Exactly how far a court may go in limiting a defendant’s computer use is an open question in North Carolina. In general, our appellate courts give trial judges broad discretion in tailoring a judgment to fit a particular offender and offense. See State v. Cooper, 304 N.C. 180 (1981) (upholding a special condition prohibiting a defendant, convicted of possession of stolen credit cards, from operating a vehicle between midnight and 5:30 a.m.); State v. Harrington, 78 N.C. App. 39, 48 (1985) (collecting cases on ad hoc conditions of probation); see also this prior post.
Cases from other jurisdictions are divided, as courts struggle to balance the need for public safety in light of the “strong link between child pornography and the Internet” against the “virtually indispensable nature of the Internet in today’s world.” United States v. Rearden, 349 F.3d 608 (9th Cir. 2003). No universal legal test has emerged, but courts typically consider three factors when determining whether a particular restriction goes too far. They are:
- The duration of the restriction. Compare United States v. Voelker, 489 F.3d 139 (3d Cir. 2007) (vacating a lifetime ban on all computer use and Internet access as a condition of supervised release, concluding that it imposed a greater deprivation of liberty than necessary), with United States v. Crandon, 173 F.3d 139 (3d Cir. 1999) (upholding a 3-year restriction).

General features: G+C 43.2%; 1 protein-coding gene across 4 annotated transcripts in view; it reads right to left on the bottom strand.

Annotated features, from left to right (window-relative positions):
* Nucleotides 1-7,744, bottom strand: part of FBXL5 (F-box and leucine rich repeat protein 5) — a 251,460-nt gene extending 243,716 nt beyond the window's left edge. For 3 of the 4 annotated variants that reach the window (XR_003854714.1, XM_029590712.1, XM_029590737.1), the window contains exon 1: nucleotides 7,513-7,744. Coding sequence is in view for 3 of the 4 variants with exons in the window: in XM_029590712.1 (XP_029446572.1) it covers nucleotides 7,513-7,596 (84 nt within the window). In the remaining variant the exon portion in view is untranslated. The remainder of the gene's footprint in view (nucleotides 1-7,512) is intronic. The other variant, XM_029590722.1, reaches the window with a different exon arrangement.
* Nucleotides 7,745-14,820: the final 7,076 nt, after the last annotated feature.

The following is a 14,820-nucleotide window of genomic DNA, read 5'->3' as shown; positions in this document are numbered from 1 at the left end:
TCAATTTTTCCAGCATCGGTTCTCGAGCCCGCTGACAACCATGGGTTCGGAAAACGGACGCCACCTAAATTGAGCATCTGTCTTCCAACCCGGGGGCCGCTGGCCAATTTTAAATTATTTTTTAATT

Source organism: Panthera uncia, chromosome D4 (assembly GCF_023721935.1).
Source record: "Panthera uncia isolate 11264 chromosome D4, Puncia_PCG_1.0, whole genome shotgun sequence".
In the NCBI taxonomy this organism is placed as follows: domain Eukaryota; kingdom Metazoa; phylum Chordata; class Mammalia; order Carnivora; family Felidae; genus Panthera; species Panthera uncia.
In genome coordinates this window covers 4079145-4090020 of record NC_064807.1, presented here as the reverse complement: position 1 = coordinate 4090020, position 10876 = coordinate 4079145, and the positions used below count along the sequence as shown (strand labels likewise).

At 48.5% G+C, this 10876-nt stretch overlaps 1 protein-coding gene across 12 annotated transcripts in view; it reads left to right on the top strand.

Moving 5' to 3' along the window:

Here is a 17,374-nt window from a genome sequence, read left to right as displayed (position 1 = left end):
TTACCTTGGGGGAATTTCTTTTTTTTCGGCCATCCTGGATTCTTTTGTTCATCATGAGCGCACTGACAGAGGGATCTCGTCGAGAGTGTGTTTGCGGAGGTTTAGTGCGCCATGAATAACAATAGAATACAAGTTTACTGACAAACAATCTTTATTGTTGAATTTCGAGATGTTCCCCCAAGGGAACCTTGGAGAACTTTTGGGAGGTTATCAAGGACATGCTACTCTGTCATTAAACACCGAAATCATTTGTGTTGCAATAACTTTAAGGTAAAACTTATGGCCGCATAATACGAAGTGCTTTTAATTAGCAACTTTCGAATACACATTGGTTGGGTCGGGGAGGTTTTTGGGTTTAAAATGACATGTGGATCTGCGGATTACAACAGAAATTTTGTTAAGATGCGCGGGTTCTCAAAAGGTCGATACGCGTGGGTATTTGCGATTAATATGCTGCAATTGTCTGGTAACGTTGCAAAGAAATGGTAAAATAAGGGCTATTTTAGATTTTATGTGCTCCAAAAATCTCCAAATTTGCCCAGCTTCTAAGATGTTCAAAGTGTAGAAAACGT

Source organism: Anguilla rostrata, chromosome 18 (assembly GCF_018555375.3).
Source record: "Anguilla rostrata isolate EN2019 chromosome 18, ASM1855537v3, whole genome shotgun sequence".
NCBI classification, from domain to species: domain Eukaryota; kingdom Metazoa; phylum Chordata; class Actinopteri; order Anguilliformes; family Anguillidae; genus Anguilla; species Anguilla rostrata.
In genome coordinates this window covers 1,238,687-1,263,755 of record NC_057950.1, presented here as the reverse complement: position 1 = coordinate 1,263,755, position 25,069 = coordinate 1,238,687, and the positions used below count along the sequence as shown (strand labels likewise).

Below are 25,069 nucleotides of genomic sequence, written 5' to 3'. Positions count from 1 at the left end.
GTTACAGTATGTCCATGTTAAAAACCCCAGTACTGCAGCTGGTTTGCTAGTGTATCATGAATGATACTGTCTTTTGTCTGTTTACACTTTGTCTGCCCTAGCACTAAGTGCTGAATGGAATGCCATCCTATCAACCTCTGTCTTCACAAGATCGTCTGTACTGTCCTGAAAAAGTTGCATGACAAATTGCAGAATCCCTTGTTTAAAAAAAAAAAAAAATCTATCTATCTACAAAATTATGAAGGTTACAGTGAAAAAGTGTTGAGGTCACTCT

- The scope of the restriction, especially whether it is an absolute bar or whether the offender can use a computer or the Internet with a probation officer’s permission. Compare United States v. Miller, 665 F.3d 114 (5th Cir. 2011) (upholding a 25-year limit on all computer use and Internet access, including smartphones, without prior written permission from a probation officer), with United States v. Albertson, 645 F.3d 191 (3d Cir. 2011) (vacating a 20-year prohibition that allowed Internet use when preapproved by a probation officer because it still made modern life—with the expansion of online commerce and things like electronic filing of taxes—“exceptionally difficult” (quoting United States v. Holm, 326 F.3d 872 (7th Cir. 2003)).
- The nature of the defendant’s crime, especially whether it involved use of the Internet as a direct instrument of harm beyond possession of child pornography. Compare United States v. Love, 593 F.3d 1 (D.C. Cir. 2010) (upholding an Internet restriction on a defendant who “not only distributed child pornography but . . . also solicited sex” online), with United States v. Heckman, 592 F.3d 400 (3d Cir. 2010) (vacating a lifetime ban on Internet use for a defendant who “had never been convicted of criminal behavior that involved the use of the Internet . . . to lure a minor . . .”).
There is no published case from the Fourth Circuit, but an unpublished case upheld a three-year prohibition on the defendant’s use of any networked computer. United States v. Granger, 117 Fed. Appx. 247 (4th Cir. 2004) (unpublished).
Those are all federal cases, largely turning on whether the condition in question satisfies the requirement in 18 U.S.C. § 3583(d)(2) that it “involve no greater deprivation of liberty than is reasonably necessary.” But the analysis strikes me as helpful to determining what limits would be permissible as a matter of state statute and within the constitutional limits discussed in State v. Strickland.